The Amazon river dolphin (Inia geoffrensis), also known as the boto, bufeo, or pink river dolphin, is a species of toothed whale which is native to and is exclusive of South America and classified in the family Iniidae.
Adults acquire a pink color, more prominent in males, giving it its nickname “pink river dolphin”. Sexual dimorphism is very evident, with males measuring 16% longer and weighing 55% more than females. Like other toothed whales, they have a melon, an organ that is used for biosonar. The dorsal fin, although short in height, is regarded as long, and the pectoral fins are also large. The fin size, unfused vertebrae, and relative size allow for improved maneuverability when navigating flooded forests and capturing prey.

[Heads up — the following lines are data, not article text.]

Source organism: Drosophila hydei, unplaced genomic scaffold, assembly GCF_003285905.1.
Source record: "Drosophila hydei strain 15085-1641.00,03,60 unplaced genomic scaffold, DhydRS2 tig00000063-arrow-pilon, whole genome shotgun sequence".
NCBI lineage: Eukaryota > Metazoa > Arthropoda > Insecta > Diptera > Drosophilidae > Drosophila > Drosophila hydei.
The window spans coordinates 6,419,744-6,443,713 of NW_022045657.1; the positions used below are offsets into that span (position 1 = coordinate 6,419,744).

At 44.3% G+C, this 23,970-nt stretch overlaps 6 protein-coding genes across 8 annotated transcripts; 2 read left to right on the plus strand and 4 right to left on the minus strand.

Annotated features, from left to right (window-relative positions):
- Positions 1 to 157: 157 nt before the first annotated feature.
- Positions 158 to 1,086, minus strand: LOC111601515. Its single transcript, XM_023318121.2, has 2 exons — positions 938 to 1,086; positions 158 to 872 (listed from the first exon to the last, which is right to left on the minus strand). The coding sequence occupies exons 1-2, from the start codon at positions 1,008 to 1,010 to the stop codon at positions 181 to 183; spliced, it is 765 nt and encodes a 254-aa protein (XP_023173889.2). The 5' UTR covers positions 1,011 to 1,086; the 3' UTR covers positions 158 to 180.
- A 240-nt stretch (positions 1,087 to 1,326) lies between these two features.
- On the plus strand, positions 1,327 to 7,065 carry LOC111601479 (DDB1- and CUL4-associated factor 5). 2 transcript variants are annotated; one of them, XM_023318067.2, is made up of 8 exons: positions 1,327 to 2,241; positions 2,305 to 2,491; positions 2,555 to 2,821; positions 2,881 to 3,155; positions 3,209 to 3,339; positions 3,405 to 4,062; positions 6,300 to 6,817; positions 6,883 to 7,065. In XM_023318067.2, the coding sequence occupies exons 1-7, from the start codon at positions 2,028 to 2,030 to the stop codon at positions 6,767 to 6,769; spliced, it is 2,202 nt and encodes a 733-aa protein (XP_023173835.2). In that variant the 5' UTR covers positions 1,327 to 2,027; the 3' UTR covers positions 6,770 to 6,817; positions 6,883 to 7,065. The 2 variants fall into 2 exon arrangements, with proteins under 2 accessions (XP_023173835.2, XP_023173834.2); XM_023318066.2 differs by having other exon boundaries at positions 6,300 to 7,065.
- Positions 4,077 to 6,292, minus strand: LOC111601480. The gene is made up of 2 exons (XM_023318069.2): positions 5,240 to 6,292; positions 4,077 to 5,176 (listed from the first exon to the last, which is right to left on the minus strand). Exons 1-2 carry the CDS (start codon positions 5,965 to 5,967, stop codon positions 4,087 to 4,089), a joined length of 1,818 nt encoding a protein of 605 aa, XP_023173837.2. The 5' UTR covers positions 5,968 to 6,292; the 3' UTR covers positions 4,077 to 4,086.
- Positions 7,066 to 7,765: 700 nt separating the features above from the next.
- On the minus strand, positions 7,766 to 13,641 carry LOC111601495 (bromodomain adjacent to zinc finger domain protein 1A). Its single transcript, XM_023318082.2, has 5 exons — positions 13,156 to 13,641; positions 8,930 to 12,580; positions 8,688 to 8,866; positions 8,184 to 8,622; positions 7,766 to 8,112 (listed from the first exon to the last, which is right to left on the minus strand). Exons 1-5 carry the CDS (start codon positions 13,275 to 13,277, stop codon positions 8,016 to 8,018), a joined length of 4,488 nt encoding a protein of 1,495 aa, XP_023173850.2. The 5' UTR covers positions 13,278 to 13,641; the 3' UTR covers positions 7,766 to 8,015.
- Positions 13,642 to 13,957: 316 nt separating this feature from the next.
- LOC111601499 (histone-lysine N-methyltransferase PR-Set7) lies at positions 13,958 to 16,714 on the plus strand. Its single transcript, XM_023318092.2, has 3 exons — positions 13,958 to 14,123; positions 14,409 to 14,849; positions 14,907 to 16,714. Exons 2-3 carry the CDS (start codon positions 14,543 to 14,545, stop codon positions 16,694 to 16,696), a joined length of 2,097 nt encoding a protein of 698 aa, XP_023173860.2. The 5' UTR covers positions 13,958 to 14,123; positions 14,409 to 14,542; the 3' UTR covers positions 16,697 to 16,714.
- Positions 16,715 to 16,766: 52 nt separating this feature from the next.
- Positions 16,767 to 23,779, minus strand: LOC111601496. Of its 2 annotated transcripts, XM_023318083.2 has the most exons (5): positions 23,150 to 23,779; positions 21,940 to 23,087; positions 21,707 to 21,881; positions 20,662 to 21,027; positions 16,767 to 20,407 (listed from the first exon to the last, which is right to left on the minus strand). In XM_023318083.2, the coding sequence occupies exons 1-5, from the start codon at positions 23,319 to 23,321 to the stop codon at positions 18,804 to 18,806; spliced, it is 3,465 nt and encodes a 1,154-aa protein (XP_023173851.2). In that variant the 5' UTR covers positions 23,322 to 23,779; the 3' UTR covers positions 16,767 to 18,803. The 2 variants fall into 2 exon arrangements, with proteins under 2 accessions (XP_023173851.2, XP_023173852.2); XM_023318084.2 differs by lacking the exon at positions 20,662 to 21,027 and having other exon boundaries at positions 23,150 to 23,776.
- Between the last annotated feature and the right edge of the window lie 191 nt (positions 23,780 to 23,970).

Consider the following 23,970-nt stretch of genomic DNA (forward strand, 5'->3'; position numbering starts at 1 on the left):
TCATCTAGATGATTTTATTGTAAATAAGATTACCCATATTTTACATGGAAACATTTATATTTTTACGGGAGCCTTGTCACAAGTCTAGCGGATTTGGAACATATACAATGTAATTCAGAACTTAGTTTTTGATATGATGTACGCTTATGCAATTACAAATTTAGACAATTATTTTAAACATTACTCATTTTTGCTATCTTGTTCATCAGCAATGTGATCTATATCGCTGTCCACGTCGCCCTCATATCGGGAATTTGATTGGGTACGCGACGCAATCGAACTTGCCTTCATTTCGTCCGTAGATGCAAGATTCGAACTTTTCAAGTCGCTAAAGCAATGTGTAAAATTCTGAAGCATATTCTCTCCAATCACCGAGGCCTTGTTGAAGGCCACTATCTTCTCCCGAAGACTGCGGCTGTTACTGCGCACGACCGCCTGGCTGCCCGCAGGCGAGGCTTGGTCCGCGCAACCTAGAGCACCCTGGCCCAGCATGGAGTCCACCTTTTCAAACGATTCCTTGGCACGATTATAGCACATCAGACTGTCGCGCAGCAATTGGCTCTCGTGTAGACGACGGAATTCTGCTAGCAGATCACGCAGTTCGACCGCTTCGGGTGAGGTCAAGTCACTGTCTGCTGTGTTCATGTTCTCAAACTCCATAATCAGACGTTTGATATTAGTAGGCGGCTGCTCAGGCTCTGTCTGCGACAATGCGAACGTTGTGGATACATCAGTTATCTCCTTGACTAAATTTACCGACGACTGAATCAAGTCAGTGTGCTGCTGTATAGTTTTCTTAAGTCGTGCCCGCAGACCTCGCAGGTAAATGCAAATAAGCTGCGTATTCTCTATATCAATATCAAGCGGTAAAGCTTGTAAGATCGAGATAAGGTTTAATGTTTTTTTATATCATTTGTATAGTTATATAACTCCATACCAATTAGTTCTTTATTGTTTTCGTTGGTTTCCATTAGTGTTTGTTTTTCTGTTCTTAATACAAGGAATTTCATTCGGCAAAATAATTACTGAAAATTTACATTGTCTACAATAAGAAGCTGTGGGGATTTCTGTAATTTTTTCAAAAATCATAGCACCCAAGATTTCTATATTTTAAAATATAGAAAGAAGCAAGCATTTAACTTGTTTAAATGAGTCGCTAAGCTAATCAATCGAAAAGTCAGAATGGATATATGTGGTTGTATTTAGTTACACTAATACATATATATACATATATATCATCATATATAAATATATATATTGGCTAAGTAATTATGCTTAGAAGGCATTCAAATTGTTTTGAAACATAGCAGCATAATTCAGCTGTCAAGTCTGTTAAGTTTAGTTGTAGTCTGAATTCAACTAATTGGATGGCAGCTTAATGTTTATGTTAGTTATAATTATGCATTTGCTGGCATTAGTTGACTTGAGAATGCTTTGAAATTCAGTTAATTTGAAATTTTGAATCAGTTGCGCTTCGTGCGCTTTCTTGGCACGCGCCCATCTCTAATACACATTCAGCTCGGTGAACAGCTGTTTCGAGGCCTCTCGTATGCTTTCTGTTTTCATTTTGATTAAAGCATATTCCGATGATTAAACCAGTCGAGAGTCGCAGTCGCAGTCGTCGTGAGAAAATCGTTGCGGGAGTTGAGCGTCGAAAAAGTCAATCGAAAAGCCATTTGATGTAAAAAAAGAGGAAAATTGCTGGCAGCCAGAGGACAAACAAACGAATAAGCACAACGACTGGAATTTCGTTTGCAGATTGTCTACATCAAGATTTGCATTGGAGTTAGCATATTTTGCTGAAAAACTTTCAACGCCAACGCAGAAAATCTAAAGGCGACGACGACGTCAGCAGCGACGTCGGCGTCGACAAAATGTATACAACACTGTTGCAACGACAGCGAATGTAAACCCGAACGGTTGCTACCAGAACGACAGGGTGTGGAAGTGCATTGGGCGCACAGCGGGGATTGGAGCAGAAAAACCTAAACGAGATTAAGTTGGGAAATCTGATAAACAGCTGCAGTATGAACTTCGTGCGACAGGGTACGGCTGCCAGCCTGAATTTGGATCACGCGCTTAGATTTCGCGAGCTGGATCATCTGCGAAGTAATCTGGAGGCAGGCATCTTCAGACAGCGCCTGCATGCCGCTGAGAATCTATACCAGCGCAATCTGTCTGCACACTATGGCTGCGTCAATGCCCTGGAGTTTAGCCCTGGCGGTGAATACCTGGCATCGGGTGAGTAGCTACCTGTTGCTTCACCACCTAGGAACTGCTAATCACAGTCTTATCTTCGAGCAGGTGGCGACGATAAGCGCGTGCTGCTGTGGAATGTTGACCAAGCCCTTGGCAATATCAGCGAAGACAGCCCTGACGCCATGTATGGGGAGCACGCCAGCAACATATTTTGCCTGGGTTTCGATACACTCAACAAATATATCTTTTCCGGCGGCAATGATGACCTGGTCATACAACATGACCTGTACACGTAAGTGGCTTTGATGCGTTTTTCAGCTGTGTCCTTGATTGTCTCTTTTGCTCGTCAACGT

The texture of the body is robust and strong but flexible. Unlike in oceanic dolphins, the cervical vertebrae are not fused, allowing the head to turn 90 degrees. The flukes are broad and triangular, and the dorsal fin, which is keel-shaped, is short in height but very long, extending from the middle of the body to the caudal region. The pectoral fins are large and paddle-shaped. The length of its fins allows the animal to perform a circular movement, allowing for exceptional maneuverability to swim through the flooded forest but decreasing its speed.
The life expectancy of the Amazon river dolphin in the wild is unknown, but in captivity, the longevity of healthy individuals has been recorded as between 10 and 30 years.
According to the Wikipedia